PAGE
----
Most food prices are up
except when down abroad
Variation from 12 percent decrease
to 20 percent increase
The prices of most food products sold in supermarkets increased from one to 20 percent between Dec. 16 and Jan.13, according to data gathered by the Ministry of Economy and Trade.
The increase in prices is mainly driven by the rise in the exchange value of the U.S. dollar, according to Michel Abchee, Chairman of ADMIC, the operator of BHV and Monoprix.
The difficulty to transfer money to exporters makes it difficult to the dealers to import merchandise. “The limited supply with a high demand also contributed to the increase of food prices,” Abchee said.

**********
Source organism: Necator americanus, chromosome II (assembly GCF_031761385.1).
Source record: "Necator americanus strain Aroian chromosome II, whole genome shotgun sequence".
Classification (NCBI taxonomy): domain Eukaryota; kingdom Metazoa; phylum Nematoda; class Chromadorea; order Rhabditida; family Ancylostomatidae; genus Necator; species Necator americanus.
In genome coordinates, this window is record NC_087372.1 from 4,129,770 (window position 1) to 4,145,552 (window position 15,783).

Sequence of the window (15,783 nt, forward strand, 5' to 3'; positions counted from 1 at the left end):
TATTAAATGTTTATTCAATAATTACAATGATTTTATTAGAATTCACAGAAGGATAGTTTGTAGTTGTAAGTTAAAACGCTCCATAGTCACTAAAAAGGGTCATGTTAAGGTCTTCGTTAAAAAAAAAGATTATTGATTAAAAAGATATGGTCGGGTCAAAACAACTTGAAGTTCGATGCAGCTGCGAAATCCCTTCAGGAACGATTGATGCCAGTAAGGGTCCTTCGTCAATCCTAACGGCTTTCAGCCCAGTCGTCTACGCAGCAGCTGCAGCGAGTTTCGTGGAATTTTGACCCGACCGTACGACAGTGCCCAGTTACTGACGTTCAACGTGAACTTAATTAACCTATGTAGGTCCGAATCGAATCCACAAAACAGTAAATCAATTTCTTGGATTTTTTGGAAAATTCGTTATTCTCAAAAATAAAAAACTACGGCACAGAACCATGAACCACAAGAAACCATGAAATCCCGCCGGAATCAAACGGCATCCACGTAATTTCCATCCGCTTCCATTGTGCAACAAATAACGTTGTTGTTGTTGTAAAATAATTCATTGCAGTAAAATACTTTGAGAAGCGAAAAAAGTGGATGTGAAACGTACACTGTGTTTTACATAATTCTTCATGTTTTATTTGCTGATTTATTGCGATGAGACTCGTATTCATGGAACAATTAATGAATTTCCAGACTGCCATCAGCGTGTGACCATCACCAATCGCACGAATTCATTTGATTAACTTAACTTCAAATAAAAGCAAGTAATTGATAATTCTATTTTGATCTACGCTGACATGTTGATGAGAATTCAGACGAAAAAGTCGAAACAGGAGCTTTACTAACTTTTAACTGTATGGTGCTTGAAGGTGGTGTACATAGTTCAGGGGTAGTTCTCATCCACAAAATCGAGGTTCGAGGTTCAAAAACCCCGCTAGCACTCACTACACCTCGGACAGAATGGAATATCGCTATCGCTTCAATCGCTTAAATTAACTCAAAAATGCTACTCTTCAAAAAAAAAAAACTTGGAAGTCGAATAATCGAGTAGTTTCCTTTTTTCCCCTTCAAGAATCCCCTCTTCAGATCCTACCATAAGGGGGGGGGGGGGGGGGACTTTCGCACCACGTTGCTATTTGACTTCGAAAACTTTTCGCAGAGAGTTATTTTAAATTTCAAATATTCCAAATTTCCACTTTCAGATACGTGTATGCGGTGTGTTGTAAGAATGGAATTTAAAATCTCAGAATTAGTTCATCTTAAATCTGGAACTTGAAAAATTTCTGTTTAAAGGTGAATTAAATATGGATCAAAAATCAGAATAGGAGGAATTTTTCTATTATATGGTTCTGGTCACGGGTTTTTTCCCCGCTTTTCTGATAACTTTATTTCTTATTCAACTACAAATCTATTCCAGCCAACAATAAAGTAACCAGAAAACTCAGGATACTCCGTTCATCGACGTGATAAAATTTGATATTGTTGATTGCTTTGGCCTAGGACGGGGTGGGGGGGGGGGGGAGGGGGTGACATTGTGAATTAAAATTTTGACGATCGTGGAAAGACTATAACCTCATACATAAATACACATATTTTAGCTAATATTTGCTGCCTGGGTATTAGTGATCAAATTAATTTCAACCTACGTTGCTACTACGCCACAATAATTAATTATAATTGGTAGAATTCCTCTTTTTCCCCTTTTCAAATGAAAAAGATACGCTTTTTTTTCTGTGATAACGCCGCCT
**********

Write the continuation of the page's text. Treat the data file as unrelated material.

Some vegetables and fruits witnessed a decrease in their prices. According to Abchee, the decline in the prices of sugar, coffee, and some legumes, is due to the drop in their international prices.
Supermarkets are adjusting the prices of available imported items as the cost of item replacements is increasing, Abchee said.
Source: Ministry of Economy and Trade
According to the Central Administration of Statistics, the price index of food and non-alcoholic beverages climbed 6.4 percent in December compared with the previous month. The price index of vegetables jumped 12.4 percent over the same period. Prices of bread and legumes increased 3.2 percent. Each of the price indices of meat products and edible oils rose 7.9 percent, while that of dairy products increased 3.9 percent.
Reported by Gisele Khalaf
Date Posted: Jan 28, 2020